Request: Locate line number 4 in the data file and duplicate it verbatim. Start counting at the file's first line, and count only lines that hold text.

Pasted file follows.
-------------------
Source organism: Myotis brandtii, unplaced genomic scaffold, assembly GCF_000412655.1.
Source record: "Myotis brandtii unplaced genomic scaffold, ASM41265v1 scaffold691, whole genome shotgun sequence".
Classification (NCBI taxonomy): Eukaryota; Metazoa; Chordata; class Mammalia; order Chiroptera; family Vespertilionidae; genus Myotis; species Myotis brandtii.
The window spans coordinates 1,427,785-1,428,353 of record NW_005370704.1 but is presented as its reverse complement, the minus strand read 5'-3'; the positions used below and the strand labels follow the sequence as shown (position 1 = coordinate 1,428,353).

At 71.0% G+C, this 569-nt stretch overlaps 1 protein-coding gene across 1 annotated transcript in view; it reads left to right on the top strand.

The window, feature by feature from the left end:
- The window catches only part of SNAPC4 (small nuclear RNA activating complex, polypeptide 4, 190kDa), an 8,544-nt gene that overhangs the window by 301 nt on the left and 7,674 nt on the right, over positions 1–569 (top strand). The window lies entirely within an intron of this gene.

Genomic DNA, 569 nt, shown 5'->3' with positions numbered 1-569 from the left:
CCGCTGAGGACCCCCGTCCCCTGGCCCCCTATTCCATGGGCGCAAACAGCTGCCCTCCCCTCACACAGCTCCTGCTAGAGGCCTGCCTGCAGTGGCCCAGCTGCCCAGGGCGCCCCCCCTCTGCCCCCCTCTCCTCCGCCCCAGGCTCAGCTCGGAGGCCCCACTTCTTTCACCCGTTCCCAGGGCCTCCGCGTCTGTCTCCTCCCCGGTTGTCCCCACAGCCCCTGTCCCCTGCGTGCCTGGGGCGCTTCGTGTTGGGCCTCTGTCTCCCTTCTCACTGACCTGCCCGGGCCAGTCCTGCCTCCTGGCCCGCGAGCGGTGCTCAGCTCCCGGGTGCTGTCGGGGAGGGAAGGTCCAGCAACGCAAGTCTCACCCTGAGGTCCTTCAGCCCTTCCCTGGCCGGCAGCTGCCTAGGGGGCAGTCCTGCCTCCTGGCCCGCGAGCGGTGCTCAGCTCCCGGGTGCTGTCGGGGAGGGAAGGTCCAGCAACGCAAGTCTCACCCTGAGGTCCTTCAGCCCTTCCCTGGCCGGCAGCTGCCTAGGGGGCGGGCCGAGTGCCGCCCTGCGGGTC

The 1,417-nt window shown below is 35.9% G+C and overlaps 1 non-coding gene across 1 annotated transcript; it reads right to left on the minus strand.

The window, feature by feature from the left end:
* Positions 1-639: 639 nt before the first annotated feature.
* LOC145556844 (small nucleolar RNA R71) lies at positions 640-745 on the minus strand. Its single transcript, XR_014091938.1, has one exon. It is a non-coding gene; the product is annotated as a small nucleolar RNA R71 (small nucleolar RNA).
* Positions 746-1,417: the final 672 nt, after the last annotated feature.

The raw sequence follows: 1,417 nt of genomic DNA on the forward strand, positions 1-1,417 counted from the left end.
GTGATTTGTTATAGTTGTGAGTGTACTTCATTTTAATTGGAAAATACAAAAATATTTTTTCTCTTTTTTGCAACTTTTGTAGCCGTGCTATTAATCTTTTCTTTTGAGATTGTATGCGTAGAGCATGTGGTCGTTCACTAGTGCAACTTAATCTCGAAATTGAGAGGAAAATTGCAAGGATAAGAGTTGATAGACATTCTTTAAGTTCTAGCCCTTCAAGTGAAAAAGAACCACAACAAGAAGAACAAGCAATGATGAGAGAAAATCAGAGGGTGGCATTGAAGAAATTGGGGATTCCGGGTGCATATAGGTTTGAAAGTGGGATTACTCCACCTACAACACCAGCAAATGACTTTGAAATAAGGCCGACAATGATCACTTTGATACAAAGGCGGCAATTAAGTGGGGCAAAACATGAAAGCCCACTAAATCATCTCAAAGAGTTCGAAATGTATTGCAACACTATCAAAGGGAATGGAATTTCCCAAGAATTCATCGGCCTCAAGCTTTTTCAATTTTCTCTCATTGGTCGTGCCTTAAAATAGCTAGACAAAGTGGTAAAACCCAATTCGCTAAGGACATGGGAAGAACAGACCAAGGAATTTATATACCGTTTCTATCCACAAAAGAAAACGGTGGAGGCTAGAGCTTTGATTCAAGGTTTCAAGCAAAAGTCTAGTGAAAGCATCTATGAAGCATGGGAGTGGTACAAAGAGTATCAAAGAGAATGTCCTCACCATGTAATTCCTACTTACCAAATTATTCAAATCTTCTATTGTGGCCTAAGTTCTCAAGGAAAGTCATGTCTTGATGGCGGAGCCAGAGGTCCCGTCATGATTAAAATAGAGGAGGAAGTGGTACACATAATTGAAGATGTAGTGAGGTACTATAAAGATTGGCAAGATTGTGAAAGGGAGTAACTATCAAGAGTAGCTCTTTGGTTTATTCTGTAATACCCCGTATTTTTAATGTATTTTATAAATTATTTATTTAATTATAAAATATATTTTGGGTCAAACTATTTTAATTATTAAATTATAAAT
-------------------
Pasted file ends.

The window spans coordinates 1,427,785-1,428,353 of record NW_005370704.1 but is presented as its reverse complement, the minus strand read 5'-3'; the positions used below and the strand labels follow the sequence as shown (position 1 = coordinate 1,428,353).